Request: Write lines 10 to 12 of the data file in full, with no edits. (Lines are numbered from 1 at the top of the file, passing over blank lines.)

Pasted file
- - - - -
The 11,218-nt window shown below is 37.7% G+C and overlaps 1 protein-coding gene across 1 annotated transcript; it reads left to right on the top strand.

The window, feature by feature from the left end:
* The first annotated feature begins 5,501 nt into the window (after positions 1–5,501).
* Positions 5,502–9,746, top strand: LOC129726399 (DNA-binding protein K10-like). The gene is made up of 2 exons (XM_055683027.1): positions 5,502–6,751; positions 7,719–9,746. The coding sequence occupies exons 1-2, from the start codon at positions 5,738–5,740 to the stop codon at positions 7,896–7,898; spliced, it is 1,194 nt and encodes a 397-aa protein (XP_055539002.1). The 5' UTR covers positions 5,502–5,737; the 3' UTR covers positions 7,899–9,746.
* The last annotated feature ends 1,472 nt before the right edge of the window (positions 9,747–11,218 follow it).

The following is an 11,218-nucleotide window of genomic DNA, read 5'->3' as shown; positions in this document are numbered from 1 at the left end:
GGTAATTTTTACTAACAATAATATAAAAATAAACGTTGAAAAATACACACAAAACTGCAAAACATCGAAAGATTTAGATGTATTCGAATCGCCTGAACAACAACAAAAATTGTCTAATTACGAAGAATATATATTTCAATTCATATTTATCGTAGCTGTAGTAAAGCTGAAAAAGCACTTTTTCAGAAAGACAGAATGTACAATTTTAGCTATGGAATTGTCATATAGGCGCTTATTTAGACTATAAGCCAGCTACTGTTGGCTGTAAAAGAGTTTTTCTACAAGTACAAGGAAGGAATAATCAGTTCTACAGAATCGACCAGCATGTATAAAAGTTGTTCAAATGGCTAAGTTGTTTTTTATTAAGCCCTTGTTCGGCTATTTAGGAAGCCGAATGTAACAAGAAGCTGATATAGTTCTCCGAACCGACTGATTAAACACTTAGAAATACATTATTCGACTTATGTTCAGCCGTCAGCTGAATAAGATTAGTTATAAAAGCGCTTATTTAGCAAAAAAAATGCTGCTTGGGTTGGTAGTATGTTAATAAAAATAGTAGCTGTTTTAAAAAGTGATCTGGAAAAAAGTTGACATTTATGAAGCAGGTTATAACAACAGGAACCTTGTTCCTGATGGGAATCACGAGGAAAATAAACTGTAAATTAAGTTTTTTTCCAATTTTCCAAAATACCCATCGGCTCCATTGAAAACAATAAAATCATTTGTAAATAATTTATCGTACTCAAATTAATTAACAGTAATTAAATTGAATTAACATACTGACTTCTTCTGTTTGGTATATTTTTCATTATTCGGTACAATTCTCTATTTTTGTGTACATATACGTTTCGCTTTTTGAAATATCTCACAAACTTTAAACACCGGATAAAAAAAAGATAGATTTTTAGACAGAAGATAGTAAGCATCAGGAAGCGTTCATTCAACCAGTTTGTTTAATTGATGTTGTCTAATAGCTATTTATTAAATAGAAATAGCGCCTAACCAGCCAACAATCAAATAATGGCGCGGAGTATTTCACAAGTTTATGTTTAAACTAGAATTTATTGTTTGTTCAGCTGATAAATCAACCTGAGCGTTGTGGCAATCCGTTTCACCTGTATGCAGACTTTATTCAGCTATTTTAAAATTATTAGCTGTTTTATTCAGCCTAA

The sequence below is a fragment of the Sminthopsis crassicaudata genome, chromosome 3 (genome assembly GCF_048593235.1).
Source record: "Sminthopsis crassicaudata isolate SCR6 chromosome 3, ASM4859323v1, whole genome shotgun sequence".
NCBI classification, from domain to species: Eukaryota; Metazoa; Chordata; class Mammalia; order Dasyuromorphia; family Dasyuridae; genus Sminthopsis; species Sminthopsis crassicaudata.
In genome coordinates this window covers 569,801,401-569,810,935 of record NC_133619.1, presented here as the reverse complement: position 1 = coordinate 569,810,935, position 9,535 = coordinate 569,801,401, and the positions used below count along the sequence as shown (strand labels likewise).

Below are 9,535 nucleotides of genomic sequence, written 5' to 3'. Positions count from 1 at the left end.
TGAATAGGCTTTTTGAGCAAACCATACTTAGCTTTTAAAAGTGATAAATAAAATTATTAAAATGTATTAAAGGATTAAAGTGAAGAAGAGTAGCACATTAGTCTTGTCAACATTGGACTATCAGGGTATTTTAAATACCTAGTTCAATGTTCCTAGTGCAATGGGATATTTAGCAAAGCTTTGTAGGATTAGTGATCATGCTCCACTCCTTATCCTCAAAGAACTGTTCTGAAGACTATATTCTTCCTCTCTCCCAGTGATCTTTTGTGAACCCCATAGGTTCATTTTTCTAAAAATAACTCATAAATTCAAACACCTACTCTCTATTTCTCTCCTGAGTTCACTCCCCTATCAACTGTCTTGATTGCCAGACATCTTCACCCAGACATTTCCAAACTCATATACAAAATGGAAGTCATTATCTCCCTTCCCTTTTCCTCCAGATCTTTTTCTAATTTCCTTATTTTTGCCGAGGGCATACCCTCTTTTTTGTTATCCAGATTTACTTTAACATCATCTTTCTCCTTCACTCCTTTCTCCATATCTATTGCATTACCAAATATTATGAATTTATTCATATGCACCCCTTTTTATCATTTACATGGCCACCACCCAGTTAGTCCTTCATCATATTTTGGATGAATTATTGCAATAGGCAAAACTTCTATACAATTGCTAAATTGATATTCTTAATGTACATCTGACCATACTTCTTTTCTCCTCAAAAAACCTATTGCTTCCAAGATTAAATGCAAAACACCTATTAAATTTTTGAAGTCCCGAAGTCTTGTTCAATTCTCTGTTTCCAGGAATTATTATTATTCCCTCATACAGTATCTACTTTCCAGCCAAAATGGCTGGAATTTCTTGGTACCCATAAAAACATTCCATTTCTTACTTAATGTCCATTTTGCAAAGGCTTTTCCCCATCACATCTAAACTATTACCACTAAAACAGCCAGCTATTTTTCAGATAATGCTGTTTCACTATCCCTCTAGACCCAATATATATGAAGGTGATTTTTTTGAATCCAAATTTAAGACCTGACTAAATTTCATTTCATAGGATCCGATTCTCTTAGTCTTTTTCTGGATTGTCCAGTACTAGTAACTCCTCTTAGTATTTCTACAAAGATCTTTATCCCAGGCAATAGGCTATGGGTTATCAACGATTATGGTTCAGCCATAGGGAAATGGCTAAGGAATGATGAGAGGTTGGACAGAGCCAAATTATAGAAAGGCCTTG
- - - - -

NCBI classification, from domain to species: Eukaryota; Metazoa; Chordata; class Mammalia; order Dasyuromorphia; family Dasyuridae; genus Sminthopsis; species Sminthopsis crassicaudata.
In genome coordinates this window covers 569,801,401-569,810,935 of record NC_133619.1, presented here as the reverse complement: position 1 = coordinate 569,810,935, position 9,535 = coordinate 569,801,401, and the positions used below count along the sequence as shown (strand labels likewise).

Below are 9,535 nucleotides of genomic sequence, written 5' to 3'. Positions count from 1 at the left end.